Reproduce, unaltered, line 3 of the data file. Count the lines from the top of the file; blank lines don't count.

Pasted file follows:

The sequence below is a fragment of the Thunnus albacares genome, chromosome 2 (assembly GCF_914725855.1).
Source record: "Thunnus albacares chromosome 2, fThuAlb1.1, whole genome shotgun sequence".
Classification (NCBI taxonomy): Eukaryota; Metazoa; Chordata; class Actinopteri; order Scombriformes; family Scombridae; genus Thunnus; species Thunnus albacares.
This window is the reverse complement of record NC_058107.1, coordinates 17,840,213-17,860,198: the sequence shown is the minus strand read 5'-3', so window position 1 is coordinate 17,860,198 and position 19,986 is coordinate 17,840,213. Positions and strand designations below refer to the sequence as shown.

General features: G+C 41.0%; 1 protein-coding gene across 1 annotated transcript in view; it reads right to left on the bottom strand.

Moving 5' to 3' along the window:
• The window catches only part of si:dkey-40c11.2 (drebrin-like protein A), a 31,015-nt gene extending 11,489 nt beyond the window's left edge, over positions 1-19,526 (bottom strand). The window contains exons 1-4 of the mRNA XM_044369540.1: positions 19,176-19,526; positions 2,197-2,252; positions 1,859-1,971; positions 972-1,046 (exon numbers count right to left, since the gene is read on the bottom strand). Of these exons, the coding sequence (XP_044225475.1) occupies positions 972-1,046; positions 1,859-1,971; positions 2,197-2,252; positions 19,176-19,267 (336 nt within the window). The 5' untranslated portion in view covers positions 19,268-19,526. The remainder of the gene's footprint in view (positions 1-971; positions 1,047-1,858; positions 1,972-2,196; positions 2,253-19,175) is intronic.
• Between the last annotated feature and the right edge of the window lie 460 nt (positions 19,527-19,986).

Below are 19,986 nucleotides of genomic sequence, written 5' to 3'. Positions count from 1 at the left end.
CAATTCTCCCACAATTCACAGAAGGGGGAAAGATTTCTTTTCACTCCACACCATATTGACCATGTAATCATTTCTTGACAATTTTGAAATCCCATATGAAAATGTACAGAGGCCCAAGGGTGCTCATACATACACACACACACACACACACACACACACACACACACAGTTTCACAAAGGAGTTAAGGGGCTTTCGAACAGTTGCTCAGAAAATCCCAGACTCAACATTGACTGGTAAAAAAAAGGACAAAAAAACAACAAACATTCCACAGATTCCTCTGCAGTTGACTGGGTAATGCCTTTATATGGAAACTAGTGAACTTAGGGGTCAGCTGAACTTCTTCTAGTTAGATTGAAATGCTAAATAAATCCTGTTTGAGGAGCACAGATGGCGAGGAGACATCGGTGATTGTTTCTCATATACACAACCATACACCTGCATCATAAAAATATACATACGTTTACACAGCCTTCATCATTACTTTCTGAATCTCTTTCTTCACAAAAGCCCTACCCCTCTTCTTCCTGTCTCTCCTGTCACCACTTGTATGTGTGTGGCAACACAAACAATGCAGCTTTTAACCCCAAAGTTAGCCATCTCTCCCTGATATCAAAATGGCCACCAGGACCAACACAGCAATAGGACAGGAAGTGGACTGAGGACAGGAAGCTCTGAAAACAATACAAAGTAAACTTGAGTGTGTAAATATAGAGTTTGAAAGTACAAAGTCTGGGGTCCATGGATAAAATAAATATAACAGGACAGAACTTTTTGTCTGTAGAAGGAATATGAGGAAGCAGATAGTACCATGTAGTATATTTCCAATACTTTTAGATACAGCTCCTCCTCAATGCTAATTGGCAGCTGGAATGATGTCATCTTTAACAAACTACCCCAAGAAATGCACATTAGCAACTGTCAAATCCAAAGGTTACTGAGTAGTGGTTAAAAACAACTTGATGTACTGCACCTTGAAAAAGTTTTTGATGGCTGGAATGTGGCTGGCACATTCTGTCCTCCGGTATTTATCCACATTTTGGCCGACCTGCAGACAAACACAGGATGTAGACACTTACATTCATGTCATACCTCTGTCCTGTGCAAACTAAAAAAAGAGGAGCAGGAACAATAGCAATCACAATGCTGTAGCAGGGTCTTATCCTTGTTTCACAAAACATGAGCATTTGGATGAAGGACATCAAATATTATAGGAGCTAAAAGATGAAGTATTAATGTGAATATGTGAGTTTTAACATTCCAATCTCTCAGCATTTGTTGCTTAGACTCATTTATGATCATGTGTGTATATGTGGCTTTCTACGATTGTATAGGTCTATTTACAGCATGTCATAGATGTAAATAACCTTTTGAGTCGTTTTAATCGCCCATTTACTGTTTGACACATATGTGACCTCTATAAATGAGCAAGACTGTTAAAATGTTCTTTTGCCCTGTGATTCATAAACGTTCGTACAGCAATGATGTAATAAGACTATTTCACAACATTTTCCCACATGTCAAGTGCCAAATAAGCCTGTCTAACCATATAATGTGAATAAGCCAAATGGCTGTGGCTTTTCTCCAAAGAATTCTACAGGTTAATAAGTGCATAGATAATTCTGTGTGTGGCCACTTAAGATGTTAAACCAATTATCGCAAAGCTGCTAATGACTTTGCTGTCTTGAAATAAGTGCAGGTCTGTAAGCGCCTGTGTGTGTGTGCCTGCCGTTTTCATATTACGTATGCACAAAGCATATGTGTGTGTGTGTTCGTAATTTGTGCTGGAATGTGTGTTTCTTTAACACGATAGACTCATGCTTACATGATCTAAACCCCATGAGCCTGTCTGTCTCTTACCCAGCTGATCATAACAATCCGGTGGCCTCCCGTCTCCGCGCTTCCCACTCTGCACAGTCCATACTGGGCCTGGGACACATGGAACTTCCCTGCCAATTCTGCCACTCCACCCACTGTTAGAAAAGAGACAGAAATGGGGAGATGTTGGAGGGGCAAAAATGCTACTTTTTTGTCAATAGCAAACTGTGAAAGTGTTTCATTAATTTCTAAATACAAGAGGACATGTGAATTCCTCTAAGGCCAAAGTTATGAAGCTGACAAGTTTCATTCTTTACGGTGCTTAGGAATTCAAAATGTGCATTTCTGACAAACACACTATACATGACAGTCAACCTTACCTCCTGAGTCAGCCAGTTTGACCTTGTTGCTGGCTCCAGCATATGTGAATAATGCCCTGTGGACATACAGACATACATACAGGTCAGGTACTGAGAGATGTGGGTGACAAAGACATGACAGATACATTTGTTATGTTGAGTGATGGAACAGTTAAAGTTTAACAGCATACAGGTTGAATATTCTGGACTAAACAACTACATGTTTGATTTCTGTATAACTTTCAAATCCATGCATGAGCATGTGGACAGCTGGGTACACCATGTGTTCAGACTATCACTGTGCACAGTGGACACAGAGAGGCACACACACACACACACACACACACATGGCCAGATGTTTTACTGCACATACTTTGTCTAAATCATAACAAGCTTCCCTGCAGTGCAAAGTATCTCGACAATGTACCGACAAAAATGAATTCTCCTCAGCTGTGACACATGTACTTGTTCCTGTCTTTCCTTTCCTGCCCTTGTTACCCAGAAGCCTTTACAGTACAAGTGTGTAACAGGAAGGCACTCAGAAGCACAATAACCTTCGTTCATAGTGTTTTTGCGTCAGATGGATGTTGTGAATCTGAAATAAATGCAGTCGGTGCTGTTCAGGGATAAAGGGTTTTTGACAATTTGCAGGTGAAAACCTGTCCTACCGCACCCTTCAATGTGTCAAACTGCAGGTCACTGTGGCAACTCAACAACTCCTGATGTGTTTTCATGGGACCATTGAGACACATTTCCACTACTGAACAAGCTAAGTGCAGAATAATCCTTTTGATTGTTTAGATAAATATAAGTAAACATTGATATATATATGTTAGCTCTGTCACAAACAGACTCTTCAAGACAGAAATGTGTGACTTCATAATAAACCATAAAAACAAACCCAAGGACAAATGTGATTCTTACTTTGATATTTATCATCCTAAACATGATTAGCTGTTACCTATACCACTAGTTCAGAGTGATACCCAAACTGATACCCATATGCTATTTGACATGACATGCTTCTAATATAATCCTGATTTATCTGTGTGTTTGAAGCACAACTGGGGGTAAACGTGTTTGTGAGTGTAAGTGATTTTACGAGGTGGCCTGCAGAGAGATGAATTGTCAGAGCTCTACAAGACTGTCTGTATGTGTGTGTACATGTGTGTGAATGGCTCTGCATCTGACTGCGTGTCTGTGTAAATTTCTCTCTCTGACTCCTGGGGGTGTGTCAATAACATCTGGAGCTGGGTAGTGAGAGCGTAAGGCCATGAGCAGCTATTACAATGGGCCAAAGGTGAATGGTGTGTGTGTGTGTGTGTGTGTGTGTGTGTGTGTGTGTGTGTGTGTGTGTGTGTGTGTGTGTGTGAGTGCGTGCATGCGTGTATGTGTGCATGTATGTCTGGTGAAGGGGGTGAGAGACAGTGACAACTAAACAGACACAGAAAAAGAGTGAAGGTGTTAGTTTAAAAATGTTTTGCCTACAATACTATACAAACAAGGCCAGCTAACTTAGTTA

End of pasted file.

Classification (NCBI taxonomy): Eukaryota; Metazoa; Chordata; class Actinopteri; order Scombriformes; family Scombridae; genus Thunnus; species Thunnus albacares.